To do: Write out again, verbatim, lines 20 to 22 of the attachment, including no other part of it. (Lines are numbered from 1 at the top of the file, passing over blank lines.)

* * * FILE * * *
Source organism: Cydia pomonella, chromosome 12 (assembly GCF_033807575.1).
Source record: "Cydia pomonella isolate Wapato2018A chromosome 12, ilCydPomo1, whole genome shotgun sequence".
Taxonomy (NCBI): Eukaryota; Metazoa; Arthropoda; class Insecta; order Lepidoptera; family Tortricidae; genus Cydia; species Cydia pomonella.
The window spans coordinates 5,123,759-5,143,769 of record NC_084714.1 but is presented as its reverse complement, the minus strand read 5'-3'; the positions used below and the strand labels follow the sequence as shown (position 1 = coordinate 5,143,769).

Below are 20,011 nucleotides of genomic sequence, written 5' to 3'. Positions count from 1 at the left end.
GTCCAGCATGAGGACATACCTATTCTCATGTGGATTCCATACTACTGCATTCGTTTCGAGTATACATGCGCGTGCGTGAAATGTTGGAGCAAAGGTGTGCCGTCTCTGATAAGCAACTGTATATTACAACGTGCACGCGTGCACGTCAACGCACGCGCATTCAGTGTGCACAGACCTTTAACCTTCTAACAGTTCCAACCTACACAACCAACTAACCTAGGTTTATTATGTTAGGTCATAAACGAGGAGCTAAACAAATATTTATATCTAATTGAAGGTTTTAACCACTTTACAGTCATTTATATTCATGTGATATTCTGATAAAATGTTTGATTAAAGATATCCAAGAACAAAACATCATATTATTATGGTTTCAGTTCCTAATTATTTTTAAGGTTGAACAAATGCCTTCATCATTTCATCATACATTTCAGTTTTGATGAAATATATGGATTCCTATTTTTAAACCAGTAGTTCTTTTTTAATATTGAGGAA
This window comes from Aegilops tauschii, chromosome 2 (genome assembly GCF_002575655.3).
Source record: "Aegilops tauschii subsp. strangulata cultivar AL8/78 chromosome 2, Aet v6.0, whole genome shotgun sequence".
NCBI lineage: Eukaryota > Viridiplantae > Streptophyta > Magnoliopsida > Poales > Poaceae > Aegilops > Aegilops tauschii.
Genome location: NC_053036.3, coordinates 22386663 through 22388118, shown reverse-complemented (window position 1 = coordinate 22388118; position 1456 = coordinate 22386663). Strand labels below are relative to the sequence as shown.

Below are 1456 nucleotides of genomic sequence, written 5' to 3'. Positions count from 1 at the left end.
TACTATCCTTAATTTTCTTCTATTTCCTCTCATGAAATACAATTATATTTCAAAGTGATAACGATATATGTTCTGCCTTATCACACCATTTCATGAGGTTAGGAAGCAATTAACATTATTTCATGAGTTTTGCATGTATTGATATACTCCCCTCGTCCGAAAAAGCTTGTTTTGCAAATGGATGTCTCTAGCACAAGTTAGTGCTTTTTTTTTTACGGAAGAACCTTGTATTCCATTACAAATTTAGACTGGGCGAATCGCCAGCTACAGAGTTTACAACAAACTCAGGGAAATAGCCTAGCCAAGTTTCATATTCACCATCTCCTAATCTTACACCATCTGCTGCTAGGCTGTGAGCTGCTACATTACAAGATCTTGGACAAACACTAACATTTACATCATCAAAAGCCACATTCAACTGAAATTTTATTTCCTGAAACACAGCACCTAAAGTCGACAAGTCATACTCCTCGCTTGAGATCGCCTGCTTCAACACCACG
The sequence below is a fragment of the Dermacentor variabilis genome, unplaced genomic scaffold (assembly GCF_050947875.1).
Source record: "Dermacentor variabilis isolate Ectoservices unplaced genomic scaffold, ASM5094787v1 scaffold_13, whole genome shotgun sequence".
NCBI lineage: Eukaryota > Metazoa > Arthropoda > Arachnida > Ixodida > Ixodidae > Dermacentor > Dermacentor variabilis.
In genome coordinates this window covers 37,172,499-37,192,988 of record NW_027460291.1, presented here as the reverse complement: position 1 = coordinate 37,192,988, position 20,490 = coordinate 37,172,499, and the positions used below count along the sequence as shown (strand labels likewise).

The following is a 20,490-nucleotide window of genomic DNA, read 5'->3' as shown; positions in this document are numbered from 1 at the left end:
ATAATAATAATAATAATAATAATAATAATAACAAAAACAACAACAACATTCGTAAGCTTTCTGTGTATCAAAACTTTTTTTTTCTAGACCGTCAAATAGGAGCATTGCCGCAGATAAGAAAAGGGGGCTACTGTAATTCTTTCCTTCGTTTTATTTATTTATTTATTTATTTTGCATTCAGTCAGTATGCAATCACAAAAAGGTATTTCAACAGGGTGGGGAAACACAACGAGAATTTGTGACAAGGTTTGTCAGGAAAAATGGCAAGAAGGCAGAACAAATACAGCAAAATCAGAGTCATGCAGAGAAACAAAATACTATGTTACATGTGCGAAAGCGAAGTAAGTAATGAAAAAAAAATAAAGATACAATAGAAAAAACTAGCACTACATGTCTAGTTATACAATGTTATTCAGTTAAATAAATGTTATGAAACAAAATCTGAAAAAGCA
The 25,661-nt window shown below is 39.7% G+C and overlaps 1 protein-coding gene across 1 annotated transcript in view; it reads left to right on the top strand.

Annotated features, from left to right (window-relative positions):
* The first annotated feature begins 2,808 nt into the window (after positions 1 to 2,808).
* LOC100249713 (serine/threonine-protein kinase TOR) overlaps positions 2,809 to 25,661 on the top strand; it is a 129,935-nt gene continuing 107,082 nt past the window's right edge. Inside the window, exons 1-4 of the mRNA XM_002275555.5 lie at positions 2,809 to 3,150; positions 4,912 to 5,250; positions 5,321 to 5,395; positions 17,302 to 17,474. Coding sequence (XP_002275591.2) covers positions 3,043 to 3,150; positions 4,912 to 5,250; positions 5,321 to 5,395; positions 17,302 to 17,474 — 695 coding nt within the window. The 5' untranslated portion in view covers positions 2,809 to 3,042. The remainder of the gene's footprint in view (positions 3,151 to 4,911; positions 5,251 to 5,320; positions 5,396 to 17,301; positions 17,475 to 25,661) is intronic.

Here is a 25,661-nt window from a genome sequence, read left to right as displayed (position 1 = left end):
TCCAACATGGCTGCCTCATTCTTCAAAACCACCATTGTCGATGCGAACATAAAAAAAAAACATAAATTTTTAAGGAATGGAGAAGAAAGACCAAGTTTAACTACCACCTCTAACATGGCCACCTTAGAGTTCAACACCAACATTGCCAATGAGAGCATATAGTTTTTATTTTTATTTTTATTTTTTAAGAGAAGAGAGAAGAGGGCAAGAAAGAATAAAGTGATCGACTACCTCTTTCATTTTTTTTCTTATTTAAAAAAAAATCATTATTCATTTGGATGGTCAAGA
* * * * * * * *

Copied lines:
Annotated features, from left to right (window-relative positions):
* The first annotated feature begins 2,808 nt into the window (after positions 1 to 2,808).
* LOC100249713 (serine/threonine-protein kinase TOR) overlaps positions 2,809 to 25,661 on the top strand; it is a 129,935-nt gene continuing 107,082 nt past the window's right edge. Inside the window, exons 1-4 of the mRNA XM_002275555.5 lie at positions 2,809 to 3,150; positions 4,912 to 5,250; positions 5,321 to 5,395; positions 17,302 to 17,474. Coding sequence (XP_002275591.2) covers positions 3,043 to 3,150; positions 4,912 to 5,250; positions 5,321 to 5,395; positions 17,302 to 17,474 — 695 coding nt within the window. The 5' untranslated portion in view covers positions 2,809 to 3,042. The remainder of the gene's footprint in view (positions 3,151 to 4,911; positions 5,251 to 5,320; positions 5,396 to 17,301; positions 17,475 to 25,661) is intronic.